Given these drawbacks, authors like Singer must ask themselves: Is native publishing worthwhile? Even if a software solution existed, a non-trivial amount of overhead would be required to support it. (Implementation, dealing with subscriptions, customer support, censorship, etc.) Further, readers can already get similar features through existing technology like RSS, Instapaper, Pocket, or Safari’s built-in Reading List feature. Is native publishing really better than the web?
This is an open question that no one yet has the answer to, but I’m betting against.
Publishing for native has a very different set of requirements and cost/benefits as compared to straight web publishing. The balance of these costs and benefits probably isn’t good enough to justify the effort to most people, no matter how good the authoring software.
Bonus Alternate Ending
What do Heather B. Armstrong, Paul Ford, and Deadmau5 have in common? None of them want to configure a push notifications server. Probably. I don’t know any of them well enough to say for sure, but I do know this: People want to do what they want to do. Writers want to write, musicians want to make music. They don’t want to troubleshoot code compilation warnings or figure out ambiguous errors from iTunes Connect, the infamous App Store backend.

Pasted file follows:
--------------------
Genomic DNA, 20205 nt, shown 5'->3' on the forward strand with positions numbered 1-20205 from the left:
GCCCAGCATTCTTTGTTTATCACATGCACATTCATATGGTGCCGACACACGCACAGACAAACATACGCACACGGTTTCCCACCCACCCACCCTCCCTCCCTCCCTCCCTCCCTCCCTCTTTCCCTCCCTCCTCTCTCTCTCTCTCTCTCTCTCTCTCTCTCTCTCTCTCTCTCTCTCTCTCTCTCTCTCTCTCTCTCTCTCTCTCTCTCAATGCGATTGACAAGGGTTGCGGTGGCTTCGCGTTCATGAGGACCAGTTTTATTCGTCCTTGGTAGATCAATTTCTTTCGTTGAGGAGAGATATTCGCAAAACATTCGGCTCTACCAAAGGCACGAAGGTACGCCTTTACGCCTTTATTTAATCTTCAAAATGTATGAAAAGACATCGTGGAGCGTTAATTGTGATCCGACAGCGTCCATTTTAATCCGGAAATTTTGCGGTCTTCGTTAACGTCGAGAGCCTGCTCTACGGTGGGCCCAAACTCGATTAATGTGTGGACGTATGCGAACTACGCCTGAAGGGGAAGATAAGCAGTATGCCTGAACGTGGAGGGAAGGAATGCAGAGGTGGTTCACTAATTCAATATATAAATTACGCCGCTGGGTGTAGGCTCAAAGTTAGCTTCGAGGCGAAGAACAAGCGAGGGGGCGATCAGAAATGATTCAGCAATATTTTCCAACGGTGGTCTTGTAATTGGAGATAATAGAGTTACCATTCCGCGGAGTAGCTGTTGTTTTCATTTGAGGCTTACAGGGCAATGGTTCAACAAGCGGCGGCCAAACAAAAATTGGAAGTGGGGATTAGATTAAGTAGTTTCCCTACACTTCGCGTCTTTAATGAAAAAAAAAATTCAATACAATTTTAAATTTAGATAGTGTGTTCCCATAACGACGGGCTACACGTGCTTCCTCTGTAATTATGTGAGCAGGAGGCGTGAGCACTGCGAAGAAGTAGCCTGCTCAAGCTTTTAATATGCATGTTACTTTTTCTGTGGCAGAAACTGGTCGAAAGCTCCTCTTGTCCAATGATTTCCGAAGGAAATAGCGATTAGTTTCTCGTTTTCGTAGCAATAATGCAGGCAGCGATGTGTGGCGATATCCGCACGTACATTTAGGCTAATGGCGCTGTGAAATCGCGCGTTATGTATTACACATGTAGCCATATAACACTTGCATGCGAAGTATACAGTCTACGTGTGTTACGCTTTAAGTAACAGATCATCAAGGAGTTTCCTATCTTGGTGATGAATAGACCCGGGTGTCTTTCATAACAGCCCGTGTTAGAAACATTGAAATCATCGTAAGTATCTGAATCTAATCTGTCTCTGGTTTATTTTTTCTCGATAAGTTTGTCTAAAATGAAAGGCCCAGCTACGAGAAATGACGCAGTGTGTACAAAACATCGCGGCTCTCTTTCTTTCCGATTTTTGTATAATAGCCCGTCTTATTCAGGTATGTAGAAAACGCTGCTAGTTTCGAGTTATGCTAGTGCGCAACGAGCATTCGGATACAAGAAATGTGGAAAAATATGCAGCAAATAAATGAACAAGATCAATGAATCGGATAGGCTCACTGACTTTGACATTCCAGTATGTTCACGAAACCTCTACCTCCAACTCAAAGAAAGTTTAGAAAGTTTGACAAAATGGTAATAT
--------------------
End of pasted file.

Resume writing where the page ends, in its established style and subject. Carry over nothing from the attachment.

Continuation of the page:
People also want to share what they make, and discover what others have made. With print ceding ground to the web, there are new opportunities abound.
Luckily, there are people like Marco. Marco had both the foresight to realize this and the skills to take advantage of it. He created The Magazine, a platform for the things he loves: Writing in and around the world of technology. The Magazine lets both authors and readers get what they want: All the advantages of native publishing with minimal overhead to the author, and with content being owned by the authors, maximal reach. (The fact that The Magazines publishes articles in their entirety on the web at a later time helps too.)
I believe there will be more people like Marco, and more publications like The Magazine. There will be a Magazine for short films, specially tailored to download large video content and play it. There will be a Magazine for Music, built as audio player with new playlists every week. There be lots of different kinds of Magazines. There will even be Magazines which compete with each other, and that’s OK.
Instead of individuals trying to self-publish on native, authors will rally around these new magazines. Magazines that are specifically geared to showcase their content and manage the technical aspects of implementation and support. This will be the way many authors get their content get published on native devices. Many other authors will remain happy with web-only publishing. For everyone else, there will always be sandals or sneakers.
While it will be a big shift, I believe digital publishers of the future will be a combination of talented engineers who know how to leverage technology and smart editors who can pick great content.
No matter what happens, 2013 is sure to be a banner year for publishing. I can’t wait.